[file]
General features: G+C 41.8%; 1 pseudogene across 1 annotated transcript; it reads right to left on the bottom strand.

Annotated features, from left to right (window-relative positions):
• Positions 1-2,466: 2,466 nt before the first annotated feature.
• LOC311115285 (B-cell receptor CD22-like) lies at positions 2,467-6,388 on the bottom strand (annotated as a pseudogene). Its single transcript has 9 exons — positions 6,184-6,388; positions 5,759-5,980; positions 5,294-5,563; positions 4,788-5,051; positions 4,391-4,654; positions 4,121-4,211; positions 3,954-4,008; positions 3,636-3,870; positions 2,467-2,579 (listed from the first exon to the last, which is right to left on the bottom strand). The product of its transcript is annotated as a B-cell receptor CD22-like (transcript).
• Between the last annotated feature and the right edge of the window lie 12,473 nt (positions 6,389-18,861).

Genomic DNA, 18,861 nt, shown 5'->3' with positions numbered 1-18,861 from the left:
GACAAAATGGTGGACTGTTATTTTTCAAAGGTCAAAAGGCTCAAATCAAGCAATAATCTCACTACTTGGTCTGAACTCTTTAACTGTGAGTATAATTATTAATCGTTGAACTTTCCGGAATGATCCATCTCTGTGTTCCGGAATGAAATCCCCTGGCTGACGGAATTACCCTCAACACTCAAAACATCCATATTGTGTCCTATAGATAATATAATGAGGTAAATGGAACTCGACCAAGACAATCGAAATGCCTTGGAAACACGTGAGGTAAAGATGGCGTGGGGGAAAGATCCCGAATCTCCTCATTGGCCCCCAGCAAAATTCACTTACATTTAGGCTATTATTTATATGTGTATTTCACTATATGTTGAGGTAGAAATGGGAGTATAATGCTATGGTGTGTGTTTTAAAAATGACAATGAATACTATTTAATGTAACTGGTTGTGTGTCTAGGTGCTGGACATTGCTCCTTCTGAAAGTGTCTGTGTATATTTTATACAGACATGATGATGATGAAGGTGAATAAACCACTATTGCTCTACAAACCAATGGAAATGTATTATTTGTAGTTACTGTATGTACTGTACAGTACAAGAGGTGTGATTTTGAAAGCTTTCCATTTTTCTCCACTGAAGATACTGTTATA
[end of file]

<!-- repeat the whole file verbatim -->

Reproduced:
General features: G+C 41.8%; 1 pseudogene across 1 annotated transcript; it reads right to left on the bottom strand.

Annotated features, from left to right (window-relative positions):
• Positions 1-2,466: 2,466 nt before the first annotated feature.
• LOC311115285 (B-cell receptor CD22-like) lies at positions 2,467-6,388 on the bottom strand (annotated as a pseudogene). Its single transcript has 9 exons — positions 6,184-6,388; positions 5,759-5,980; positions 5,294-5,563; positions 4,788-5,051; positions 4,391-4,654; positions 4,121-4,211; positions 3,954-4,008; positions 3,636-3,870; positions 2,467-2,579 (listed from the first exon to the last, which is right to left on the bottom strand). The product of its transcript is annotated as a B-cell receptor CD22-like (transcript).
• Between the last annotated feature and the right edge of the window lie 12,473 nt (positions 6,389-18,861).

Genomic DNA, 18,861 nt, shown 5'->3' with positions numbered 1-18,861 from the left:
GACAAAATGGTGGACTGTTATTTTTCAAAGGTCAAAAGGCTCAAATCAAGCAATAATCTCACTACTTGGTCTGAACTCTTTAACTGTGAGTATAATTATTAATCGTTGAACTTTCCGGAATGATCCATCTCTGTGTTCCGGAATGAAATCCCCTGGCTGACGGAATTACCCTCAACACTCAAAACATCCATATTGTGTCCTATAGATAATATAATGAGGTAAATGGAACTCGACCAAGACAATCGAAATGCCTTGGAAACACGTGAGGTAAAGATGGCGTGGGGGAAAGATCCCGAATCTCCTCATTGGCCCCCAGCAAAATTCACTTACATTTAGGCTATTATTTATATGTGTATTTCACTATATGTTGAGGTAGAAATGGGAGTATAATGCTATGGTGTGTGTTTTAAAAATGACAATGAATACTATTTAATGTAACTGGTTGTGTGTCTAGGTGCTGGACATTGCTCCTTCTGAAAGTGTCTGTGTATATTTTATACAGACATGATGATGATGAAGGTGAATAAACCACTATTGCTCTACAAACCAATGGAAATGTATTATTTGTAGTTACTGTATGTACTGTACAGTACAAGAGGTGTGATTTTGAAAGCTTTCCATTTTTCTCCACTGAAGATACTGTTATA